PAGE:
Effect of time and storage temperature on survival ofverticillium dahliae microsclerotia in dried potato stem tissue
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Verticillium wilt (Vw) is a widespread and significant disease of potato (Solatium tuberosum). It is caused by the soil-borne fungiVerticillium dahliae andVerticillium albo-atrum. Host plant resistance is a promising method of Vw control. Culture-based methods that quantify the pathogen in host stem tissue are often used for Vw resistance screening. Either stem sap or dried stem tissue can be plated to measure pathogen populations in stems of plants that have been exposed to the pathogen. This study evaluated the effect of storage time and temperature on the survival ofV. dahliae microsclerotia in dried stem tissue. In both years of the study, the number of colony forming units (cfu) in stem samples did not change dramatically for the first six months in storage, regardless of storage temperature (-80 C, -20 C, 4 C, 23 C). After that, cfu means decreased sharply at all temperatures. Long-term survival of microsclerotia was lowest in samples stored at room temperature. These data indicate that stem samples can be stored for processing for several months. If processing is to occur after that, then samples should be stored at 4C.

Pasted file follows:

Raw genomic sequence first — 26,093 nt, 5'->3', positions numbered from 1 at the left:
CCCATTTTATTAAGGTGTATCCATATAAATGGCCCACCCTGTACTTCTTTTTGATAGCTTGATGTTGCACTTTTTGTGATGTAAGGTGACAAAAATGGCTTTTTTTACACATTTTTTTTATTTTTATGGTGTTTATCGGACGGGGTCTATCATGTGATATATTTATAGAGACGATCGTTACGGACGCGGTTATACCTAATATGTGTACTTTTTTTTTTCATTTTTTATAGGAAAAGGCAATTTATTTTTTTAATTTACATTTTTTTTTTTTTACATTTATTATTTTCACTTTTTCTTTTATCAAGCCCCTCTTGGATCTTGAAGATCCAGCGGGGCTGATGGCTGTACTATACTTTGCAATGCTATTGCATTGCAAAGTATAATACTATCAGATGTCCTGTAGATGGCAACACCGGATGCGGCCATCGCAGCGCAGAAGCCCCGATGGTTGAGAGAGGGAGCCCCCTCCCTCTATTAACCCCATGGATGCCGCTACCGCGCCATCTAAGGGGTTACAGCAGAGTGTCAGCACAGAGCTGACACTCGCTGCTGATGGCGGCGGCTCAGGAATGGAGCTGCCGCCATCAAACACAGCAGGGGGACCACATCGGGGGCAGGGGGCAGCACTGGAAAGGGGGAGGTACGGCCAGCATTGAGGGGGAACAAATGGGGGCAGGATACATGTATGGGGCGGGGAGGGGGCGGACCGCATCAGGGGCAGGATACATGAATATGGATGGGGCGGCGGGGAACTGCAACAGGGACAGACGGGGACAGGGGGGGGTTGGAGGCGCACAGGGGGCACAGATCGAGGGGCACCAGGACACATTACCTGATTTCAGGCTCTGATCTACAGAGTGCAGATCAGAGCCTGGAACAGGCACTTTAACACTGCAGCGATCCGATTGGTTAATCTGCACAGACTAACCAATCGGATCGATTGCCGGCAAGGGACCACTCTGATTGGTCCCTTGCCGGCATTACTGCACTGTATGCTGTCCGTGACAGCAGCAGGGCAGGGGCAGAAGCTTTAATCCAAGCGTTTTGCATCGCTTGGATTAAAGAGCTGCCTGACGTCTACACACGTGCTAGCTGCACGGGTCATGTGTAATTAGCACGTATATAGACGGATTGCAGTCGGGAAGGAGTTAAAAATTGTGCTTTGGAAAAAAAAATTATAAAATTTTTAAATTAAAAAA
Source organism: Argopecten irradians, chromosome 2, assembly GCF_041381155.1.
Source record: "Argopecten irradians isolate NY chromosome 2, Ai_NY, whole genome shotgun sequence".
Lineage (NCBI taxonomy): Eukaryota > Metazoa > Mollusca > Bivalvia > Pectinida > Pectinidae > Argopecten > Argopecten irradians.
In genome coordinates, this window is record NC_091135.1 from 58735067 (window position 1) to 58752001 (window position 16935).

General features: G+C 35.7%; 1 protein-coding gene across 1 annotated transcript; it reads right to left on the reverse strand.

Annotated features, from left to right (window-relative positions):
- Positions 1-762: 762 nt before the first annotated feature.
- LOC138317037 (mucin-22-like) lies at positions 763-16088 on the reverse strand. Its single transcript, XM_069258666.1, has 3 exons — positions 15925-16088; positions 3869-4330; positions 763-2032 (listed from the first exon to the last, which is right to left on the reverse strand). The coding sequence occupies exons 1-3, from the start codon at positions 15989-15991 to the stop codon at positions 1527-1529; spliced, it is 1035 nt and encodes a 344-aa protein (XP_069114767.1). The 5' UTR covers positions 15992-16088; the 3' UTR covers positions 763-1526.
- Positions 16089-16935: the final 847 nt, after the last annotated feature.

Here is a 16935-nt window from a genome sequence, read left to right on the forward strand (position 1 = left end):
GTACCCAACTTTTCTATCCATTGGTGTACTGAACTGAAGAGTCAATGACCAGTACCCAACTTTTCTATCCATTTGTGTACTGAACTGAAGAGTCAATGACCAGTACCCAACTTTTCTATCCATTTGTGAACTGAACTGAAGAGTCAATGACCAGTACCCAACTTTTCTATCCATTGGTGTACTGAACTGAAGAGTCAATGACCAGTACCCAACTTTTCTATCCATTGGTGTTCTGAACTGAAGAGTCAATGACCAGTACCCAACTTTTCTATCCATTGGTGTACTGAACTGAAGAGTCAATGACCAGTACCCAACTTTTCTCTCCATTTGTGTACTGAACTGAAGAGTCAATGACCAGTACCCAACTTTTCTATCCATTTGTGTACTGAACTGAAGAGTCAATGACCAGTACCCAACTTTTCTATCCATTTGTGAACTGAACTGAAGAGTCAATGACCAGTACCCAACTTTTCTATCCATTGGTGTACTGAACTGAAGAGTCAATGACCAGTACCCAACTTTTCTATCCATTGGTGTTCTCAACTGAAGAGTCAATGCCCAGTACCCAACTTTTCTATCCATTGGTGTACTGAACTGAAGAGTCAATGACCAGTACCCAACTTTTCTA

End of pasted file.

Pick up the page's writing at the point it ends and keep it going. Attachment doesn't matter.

Additional Key Wordsdisease resistance screening early dying disease Solanum tuberosum Verticillium wilt
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